Just What Do We Pay Graphic Designers For
What exactly do we pay graphic designers for? To make things look pretty right? Ok, maybe they are of a bit more use than that …perhaps to make things look professional and pretty?
Ok, I’ll admit I’m still suggesting that things might be a bit more simplistic than they really are.
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We all know, that in actual fact designers not only create images that are designed to catch the eye of the consumer, but to make a business appear professional also and indeed the core purpose of their work is to help convert potential customers into actual customers via brand/image and marketing materials linked in with this.
Is that all?
I’m sure a lot of business owners think that really is all there is to the design industry that serves them and the many designers that populate it.
In some cases (for some designers) that really is all there is to it – they don’t operate on many other levels other than to make their designs professional, pretty, and eye catching.
However there really are other aspects that must be considered when you commission a design to develop the brand image for your business, a couple of these are explored in more detail now;
1. Target Market;
Recently I was approached by a company interested in brand design; their product and service was one that should be targeting both men and women, and yet when I was shown the design they had received already for another designer I immediately noted some glaring issues with it.
The design itself was eye pleasing and on the surface of it a less experienced person may observe that it was a professional effort; but the designer had produced something which featured a stylised woman as the central figure within the logo and not only that despite the stylised nature of the image, she was clearly of oriental heritage.
I quickly pointed out to the customer that when one’s target market is male and females and not women only, that to gender bias one’s logo design is counter productive, and even worse to possibly alienate even more people by making the character a particular ethnicity when your product is targeted at all nationalities.
A creative must think, think, think, and then and think some more about the target market when they are designing. To enable that before they start designing, they absolutely have to ask the business owner about the business; who are the customers, how will the product or service be sold to them, and so on.
2. Colours & Tones
A long time ago now I wrote a very popular article entitled the ‘The Relationship Between Colours & Sales’ – I’ve long since populated the piece across the internet and you can thus read it on many websites.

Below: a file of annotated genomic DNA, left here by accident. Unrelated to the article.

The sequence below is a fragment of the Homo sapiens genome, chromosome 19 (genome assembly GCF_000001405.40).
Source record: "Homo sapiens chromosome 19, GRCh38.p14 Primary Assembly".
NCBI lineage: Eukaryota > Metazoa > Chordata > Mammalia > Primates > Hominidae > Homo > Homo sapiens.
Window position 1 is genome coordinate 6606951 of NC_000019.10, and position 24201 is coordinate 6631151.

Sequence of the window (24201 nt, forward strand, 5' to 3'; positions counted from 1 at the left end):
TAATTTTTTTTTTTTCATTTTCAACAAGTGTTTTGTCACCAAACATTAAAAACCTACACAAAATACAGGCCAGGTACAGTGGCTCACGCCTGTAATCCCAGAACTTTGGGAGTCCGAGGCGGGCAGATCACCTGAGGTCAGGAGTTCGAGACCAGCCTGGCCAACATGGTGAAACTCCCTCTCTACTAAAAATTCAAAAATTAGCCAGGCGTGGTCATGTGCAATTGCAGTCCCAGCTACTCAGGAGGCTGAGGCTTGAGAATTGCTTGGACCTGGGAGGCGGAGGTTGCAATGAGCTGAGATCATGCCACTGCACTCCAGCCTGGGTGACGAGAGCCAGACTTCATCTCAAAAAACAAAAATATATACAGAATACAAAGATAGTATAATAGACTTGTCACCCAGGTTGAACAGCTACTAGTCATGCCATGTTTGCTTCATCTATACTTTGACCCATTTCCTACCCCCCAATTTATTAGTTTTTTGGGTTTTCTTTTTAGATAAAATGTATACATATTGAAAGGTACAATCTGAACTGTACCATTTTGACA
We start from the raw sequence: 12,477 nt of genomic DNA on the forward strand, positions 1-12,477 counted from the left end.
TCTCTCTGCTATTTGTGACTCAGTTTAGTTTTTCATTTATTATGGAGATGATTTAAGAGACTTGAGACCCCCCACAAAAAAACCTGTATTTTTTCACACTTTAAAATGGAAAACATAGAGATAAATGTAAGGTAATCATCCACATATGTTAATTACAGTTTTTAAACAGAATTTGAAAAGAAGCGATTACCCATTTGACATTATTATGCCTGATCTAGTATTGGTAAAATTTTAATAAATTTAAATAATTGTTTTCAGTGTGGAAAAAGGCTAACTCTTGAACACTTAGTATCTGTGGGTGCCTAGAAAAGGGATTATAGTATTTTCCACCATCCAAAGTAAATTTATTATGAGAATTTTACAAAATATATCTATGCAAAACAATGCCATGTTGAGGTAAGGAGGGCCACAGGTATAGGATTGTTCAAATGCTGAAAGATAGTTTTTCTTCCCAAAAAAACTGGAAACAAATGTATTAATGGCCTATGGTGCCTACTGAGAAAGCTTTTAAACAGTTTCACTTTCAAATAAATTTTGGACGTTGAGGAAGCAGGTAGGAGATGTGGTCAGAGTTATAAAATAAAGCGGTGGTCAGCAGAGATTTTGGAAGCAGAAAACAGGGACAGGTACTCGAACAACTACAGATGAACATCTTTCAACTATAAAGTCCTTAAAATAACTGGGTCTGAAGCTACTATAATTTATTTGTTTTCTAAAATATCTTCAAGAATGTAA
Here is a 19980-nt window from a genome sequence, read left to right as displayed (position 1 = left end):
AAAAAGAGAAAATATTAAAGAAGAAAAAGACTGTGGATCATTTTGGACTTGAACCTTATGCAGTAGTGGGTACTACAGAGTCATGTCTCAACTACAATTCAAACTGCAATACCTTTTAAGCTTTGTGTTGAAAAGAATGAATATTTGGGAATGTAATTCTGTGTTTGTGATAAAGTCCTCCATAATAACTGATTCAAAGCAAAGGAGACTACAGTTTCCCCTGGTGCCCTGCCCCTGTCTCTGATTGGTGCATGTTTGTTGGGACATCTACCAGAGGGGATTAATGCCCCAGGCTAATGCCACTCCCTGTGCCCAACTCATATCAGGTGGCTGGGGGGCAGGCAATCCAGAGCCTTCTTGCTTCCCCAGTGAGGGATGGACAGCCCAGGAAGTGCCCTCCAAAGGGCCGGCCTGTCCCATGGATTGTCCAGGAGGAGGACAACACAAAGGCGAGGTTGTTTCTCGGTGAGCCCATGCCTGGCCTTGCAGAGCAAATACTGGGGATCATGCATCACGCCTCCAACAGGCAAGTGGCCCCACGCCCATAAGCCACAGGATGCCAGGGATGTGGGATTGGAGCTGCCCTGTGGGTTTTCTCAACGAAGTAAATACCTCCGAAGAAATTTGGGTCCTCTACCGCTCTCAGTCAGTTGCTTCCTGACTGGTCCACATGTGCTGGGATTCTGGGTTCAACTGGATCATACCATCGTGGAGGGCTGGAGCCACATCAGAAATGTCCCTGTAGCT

Although as creatives we don’t need to enslave ourselves completely to the rules of colour psychology, any designer working on a project should always keep this in mind.
In addition to considering the psychological effect certain colours have on mood and behaviour, which is well documented by the marketing industry, one needs to consider the socio-economic dynamic of the target market as this has some bearing on the tone of the colour scheme chosen.
For instance it’s not uncommon for my clients to ask for a bright colour scheme for their brand design, but this doesn’t always suit their target market; it’s known that low income groups are attracted to bright colours and thus if you don’t wish to attract low income groups a bright colour scheme isn’t right for your brand design regardless of what you like as an individual.
When your designer goes to work and you review concepts it’s vital to appreciate the design isn’t supposed to necessarily appeal to what you like, it’s supposed to appeal to your target market and this may not necessarily be the same thing as your own favourite colours.
These are just a couple of important areas that must be considered by your designer before they start work on your brand development, some of the other areas include;
– Ensuring the design will work well whether printed billboard sized or business card sized.
– Making sure the company name is easily readable.
– Ensuring the design is neither too tall in height, or too wide horizontally; disproportionate designs can be more difficult to incorporate into layouts for print such as flyers, stationery, brochures and so on; this means these items may not look as good as they should.
Much of this advice can also be applied even when you already have your brand design established and have moved on to developing this further with your marketing materials.
It’s important that the designer working on your printed stationery and marketing materials appreciates the need to be sympathetic to the brand theme already established, and also has sufficient skill and experience to bear in mind that designs created must appeal to the target market.